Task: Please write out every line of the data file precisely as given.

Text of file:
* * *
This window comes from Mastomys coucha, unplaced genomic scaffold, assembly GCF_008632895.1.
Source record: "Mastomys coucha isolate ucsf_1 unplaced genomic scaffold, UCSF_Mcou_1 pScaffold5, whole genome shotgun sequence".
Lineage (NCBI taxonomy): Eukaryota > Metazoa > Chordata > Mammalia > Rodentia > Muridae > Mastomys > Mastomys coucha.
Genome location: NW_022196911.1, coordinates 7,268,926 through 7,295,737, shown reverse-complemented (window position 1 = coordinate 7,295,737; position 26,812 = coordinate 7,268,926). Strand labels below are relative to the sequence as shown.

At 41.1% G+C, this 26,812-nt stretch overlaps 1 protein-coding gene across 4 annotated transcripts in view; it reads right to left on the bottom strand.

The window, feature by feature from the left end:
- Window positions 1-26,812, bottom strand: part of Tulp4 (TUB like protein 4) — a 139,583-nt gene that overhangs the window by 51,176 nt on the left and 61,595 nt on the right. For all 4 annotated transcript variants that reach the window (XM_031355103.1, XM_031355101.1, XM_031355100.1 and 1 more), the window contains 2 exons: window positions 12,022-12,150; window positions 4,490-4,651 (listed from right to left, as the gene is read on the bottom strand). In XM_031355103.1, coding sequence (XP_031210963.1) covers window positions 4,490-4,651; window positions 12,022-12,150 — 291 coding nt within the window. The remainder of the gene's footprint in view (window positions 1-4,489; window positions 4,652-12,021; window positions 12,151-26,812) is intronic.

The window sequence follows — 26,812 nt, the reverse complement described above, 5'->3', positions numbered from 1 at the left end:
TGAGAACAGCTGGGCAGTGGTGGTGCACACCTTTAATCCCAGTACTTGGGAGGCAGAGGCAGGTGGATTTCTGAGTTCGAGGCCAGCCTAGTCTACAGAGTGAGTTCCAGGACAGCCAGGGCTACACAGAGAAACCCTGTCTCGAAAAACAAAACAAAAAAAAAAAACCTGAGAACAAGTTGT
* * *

This window comes from Mastomys coucha, unplaced genomic scaffold, assembly GCF_008632895.1.
Source record: "Mastomys coucha isolate ucsf_1 unplaced genomic scaffold, UCSF_Mcou_1 pScaffold5, whole genome shotgun sequence".
Lineage (NCBI taxonomy): Eukaryota > Metazoa > Chordata > Mammalia > Rodentia > Muridae > Mastomys > Mastomys coucha.
Genome location: NW_022196911.1, coordinates 7,268,926 through 7,295,737, shown reverse-complemented (window position 1 = coordinate 7,295,737; position 26,812 = coordinate 7,268,926). Strand labels below are relative to the sequence as shown.

At 41.1% G+C, this 26,812-nt stretch overlaps 1 protein-coding gene across 4 annotated transcripts in view; it reads right to left on the bottom strand.

The window, feature by feature from the left end:
- Window positions 1-26,812, bottom strand: part of Tulp4 (TUB like protein 4) — a 139,583-nt gene that overhangs the window by 51,176 nt on the left and 61,595 nt on the right. For all 4 annotated transcript variants that reach the window (XM_031355103.1, XM_031355101.1, XM_031355100.1 and 1 more), the window contains 2 exons: window positions 12,022-12,150; window positions 4,490-4,651 (listed from right to left, as the gene is read on the bottom strand). In XM_031355103.1, coding sequence (XP_031210963.1) covers window positions 4,490-4,651; window positions 12,022-12,150 — 291 coding nt within the window. The remainder of the gene's footprint in view (window positions 1-4,489; window positions 4,652-12,021; window positions 12,151-26,812) is intronic.

The window sequence follows — 26,812 nt, the reverse complement described above, 5'->3', positions numbered from 1 at the left end:
TGAGAACAGCTGGGCAGTGGTGGTGCACACCTTTAATCCCAGTACTTGGGAGGCAGAGGCAGGTGGATTTCTGAGTTCGAGGCCAGCCTAGTCTACAGAGTGAGTTCCAGGACAGCCAGGGCTACACAGAGAAACCCTGTCTCGAAAAACAAAACAAAAAAAAAAAACCTGAGAACAAGTTGT